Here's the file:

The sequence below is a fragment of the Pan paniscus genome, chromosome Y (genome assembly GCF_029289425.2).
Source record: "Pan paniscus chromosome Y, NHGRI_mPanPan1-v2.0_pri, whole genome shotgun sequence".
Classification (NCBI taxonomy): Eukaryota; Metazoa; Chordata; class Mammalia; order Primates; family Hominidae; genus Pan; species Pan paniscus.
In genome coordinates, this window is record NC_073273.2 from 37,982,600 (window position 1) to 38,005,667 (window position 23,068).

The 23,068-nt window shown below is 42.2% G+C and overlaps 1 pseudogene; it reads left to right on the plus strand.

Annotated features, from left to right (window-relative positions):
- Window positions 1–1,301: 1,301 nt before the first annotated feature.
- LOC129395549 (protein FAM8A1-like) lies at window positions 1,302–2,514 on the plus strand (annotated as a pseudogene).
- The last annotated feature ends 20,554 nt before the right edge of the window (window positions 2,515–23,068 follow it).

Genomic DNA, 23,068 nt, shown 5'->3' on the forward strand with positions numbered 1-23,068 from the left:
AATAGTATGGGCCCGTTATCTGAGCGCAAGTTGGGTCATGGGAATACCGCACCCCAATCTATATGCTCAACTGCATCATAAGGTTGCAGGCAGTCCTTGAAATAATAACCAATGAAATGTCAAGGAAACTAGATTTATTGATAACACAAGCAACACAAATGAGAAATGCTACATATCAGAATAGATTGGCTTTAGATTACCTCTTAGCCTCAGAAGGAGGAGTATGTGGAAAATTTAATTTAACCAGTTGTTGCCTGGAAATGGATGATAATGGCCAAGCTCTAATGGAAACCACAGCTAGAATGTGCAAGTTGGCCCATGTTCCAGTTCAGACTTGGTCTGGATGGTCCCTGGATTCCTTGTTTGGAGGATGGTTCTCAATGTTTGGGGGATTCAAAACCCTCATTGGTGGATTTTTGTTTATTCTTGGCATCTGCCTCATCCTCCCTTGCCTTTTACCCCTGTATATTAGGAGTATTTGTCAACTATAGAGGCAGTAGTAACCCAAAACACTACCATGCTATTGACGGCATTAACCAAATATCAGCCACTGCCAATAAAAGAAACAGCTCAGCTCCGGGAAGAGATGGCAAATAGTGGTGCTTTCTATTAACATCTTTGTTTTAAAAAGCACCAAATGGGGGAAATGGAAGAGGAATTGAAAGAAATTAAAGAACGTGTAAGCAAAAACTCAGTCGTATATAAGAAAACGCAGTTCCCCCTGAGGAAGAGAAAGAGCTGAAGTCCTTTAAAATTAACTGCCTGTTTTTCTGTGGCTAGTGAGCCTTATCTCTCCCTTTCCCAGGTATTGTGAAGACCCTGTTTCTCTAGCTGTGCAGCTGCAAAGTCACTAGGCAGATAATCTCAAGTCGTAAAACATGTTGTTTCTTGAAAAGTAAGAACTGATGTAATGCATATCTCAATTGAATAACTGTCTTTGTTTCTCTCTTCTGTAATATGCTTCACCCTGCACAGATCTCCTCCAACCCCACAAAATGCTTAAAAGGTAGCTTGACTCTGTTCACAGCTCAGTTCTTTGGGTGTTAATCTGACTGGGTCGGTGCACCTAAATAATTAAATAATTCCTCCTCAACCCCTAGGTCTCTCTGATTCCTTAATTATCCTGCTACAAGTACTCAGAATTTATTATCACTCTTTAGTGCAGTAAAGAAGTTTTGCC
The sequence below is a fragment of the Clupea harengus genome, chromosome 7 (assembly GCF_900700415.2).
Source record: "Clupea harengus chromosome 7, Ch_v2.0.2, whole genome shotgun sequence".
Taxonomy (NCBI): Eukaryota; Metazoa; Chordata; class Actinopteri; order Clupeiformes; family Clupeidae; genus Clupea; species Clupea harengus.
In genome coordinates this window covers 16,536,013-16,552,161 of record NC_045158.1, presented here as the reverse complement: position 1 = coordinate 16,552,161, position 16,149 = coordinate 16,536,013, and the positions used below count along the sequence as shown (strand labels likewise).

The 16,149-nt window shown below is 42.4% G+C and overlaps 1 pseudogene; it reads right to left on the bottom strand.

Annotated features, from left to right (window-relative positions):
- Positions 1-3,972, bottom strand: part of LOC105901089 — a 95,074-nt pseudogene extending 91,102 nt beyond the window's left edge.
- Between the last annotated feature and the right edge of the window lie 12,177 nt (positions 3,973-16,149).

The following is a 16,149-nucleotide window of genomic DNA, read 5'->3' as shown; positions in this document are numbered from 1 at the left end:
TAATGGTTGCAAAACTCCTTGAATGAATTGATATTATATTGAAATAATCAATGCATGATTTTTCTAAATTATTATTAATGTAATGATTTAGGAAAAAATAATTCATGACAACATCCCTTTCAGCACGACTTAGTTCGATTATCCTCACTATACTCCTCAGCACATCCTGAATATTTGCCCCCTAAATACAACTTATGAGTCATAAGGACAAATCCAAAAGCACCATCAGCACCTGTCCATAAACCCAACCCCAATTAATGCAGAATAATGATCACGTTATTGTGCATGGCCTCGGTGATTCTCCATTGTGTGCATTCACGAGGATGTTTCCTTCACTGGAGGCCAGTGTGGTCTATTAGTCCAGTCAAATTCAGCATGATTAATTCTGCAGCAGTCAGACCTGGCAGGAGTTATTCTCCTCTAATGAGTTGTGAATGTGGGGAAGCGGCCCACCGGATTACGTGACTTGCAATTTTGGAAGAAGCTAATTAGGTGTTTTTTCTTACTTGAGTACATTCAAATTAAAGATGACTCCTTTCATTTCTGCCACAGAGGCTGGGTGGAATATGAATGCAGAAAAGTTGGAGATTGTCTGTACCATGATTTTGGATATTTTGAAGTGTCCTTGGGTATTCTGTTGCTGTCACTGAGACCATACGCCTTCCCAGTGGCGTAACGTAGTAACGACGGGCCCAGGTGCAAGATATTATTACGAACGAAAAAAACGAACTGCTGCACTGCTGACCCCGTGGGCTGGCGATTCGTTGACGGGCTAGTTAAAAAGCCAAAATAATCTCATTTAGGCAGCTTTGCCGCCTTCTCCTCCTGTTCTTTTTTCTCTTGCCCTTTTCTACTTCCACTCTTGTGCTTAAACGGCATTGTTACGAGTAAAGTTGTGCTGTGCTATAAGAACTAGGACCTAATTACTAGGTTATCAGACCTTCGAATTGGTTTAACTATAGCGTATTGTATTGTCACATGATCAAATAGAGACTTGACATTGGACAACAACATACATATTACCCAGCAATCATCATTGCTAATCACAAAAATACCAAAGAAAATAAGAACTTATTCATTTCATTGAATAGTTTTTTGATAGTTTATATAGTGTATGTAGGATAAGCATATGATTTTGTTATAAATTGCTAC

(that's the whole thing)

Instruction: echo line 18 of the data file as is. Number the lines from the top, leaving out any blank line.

- Positions 1-3,972, bottom strand: part of LOC105901089 — a 95,074-nt pseudogene extending 91,102 nt beyond the window's left edge.